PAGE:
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Cell Rep. 2018 May 1;23(5):1259-1274. doi: 10.1016/j.celrep.2018.03.126.

Active Zone Scaffold Protein Ratios Tune Functional Diversity across Brain Synapses.

Author information

1
Institute for Biology/Genetics, Freie Universität Berlin, 14195 Berlin, Germany.
2
Max Planck Institute of Psychiatry, 80804 Munich, Germany; Department of Neurology, Klinikum rechts der Isar, Technical University of Munich, 81675 Munich, Germany.
3
German Center for Neurodegenerative Disorders, Charité Universitätsmedizin Berlin, 10117 Berlin, Germany.
4
Institute for Biology/Genetics, Freie Universität Berlin, 14195 Berlin, Germany; NeuroCure Cluster of Excellence, Charité Universitätsmedizin, 10117 Berlin, Germany; Leibniz-Forschungsinstitut für Molekulare Pharmakologie (FMP), 13125 Berlin, Germany.
5
Neuroscience Institute, NYU School of Medicine, New York, NY 10016, USA.
6
Leibniz-Forschungsinstitut für Molekulare Pharmakologie (FMP), 13125 Berlin, Germany.
7
NeuroCure Cluster of Excellence, Charité Universitätsmedizin, 10117 Berlin, Germany; Institut für Neurophysiologie, Charité Universitätsmedizin, 10117 Berlin, Germany.
8
Neuroscience Institute, NYU School of Medicine, New York, NY 10016, USA. Electronic address: katherine.nagel@nyumc.org.
9
Institute for Biology/Genetics, Freie Universität Berlin, 14195 Berlin, Germany; NeuroCure Cluster of Excellence, Charité Universitätsmedizin, 10117 Berlin, Germany. Electronic address: stephan.sigrist@fu-berlin.de.

Abstract

High-throughput electron microscopy has started to reveal synaptic connectivity maps of single circuits and whole brain regions, for example, in the Drosophila olfactory system. However, efficacy, timing, and frequency tuning of synaptic vesicle release are also highly diversified across brain synapses. These features critically depend on the nanometer-scale coupling distance between voltage-gated Ca2+ channels (VGCCs) and the synaptic vesicle release machinery. Combining light super resolution microscopy with in vivo electrophysiology, we show here that two orthogonal scaffold proteins (ELKS family Bruchpilot, BRP, and Syd-1) cluster-specific (M)Unc13 release factor isoforms either close (BRP/Unc13A) or further away (Syd-1/Unc13B) from VGCCs across synapses of the Drosophila olfactory system, resulting in different synapse-characteristic forms of short-term plasticity. Moreover, BRP/Unc13A versus Syd-1/Unc13B ratios were different between synapse types. Thus, variation in tightly versus loosely coupled scaffold protein/(M)Unc13 modules can tune synapse-type-specific release features, and "nanoscopic molecular fingerprints" might identify synapses with specific temporal features.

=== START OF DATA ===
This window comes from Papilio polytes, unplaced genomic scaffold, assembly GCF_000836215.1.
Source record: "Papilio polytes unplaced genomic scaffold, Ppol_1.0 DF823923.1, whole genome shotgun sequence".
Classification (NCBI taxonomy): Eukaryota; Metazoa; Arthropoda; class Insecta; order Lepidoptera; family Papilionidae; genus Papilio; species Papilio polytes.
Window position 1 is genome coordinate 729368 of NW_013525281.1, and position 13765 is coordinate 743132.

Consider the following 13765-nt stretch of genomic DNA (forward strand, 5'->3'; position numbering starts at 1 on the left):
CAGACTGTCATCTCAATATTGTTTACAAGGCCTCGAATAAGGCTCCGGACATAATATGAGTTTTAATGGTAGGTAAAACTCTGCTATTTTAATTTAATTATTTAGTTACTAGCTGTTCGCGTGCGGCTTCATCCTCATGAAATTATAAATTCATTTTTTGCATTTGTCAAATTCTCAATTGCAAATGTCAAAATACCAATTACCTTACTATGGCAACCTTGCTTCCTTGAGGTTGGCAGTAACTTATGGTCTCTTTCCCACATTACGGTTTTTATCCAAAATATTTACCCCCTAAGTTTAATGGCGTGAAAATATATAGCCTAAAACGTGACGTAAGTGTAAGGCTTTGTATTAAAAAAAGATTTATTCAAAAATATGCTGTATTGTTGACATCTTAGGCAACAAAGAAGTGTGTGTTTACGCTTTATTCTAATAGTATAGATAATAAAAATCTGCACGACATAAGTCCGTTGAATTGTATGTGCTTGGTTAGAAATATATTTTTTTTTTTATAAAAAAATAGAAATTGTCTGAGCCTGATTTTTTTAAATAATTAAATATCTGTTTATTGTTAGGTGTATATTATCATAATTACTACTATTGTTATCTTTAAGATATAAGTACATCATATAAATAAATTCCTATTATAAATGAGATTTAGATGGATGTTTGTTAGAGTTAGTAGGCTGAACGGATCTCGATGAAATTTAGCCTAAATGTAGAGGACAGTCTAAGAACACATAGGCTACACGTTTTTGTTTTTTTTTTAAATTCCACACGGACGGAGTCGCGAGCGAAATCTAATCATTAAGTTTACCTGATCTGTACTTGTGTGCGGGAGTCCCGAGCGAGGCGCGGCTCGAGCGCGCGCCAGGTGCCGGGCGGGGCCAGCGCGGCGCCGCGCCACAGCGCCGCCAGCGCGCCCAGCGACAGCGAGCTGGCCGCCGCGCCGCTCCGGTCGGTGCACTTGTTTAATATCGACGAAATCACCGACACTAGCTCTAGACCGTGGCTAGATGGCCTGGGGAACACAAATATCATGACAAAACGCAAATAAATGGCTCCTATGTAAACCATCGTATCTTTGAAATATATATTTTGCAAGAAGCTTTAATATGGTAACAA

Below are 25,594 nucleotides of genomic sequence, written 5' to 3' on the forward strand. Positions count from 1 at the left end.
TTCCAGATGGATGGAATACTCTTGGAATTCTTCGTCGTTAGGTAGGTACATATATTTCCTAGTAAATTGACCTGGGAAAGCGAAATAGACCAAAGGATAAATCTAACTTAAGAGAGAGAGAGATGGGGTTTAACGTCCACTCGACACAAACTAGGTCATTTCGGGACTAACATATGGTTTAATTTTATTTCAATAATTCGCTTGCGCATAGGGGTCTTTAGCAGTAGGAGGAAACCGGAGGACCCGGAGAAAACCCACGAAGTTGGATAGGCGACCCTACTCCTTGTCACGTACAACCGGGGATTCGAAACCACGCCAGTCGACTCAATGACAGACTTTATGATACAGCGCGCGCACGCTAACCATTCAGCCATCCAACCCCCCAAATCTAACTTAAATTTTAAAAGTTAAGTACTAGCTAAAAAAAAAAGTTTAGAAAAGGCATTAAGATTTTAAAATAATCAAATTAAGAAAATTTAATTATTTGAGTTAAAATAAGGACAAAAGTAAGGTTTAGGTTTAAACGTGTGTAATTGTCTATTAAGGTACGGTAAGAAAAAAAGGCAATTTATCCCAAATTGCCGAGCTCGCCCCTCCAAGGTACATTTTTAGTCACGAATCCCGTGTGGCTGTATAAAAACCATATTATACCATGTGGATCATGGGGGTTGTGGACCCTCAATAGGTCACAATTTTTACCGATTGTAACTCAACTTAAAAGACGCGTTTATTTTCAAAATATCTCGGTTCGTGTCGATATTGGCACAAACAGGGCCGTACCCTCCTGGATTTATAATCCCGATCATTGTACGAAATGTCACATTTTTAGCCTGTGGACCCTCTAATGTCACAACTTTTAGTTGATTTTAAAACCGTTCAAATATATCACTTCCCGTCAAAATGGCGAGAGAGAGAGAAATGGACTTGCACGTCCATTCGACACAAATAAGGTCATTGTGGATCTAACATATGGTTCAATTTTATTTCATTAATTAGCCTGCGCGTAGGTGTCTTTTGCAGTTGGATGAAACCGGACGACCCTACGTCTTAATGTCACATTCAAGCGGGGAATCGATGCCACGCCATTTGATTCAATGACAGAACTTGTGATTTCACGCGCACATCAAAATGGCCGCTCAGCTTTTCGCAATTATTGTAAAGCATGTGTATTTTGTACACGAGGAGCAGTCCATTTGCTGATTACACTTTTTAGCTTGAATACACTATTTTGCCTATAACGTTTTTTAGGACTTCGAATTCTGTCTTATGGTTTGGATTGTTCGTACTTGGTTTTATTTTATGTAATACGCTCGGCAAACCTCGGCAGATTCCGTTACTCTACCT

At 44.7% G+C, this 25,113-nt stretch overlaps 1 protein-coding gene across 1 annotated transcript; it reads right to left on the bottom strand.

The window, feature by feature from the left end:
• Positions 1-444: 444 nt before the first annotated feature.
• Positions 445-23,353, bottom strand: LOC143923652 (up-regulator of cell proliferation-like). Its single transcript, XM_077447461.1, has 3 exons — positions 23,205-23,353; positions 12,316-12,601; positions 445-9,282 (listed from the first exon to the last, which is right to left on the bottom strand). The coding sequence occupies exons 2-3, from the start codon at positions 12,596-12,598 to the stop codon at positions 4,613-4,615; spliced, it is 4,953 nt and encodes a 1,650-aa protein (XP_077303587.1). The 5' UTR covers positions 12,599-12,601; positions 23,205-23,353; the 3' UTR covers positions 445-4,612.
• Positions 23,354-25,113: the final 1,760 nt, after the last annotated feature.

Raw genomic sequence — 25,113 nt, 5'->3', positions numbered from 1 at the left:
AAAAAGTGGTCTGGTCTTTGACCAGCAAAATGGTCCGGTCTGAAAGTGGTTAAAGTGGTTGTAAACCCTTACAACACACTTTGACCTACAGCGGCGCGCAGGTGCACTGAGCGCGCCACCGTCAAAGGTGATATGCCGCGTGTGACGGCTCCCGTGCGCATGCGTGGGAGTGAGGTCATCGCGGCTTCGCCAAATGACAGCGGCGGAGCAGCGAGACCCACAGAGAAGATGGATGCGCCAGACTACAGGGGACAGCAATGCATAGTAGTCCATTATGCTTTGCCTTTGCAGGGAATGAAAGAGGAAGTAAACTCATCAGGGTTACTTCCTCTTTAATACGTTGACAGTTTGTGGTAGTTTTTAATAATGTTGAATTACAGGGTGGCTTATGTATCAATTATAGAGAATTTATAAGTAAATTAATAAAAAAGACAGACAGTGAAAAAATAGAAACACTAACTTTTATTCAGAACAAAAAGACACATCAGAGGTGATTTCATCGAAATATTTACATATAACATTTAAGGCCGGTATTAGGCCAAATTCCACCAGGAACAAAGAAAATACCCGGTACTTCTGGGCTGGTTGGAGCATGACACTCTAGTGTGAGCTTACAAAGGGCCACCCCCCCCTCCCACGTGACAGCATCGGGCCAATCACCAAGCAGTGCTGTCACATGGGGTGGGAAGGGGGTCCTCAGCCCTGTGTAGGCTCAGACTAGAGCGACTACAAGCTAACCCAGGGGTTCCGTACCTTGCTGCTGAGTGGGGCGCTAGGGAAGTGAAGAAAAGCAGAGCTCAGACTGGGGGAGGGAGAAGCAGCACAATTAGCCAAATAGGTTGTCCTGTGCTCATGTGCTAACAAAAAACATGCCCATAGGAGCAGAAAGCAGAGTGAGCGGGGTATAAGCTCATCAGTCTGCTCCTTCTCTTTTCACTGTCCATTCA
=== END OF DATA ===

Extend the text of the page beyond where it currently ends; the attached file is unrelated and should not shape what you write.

KEYWORDS:

Bruchpilot; Drosophila; Syd-1; active zone; munc13; nanoscopy; neurotransmitter release; olfactory system; positional priming; synapse diversity; synapse physiology

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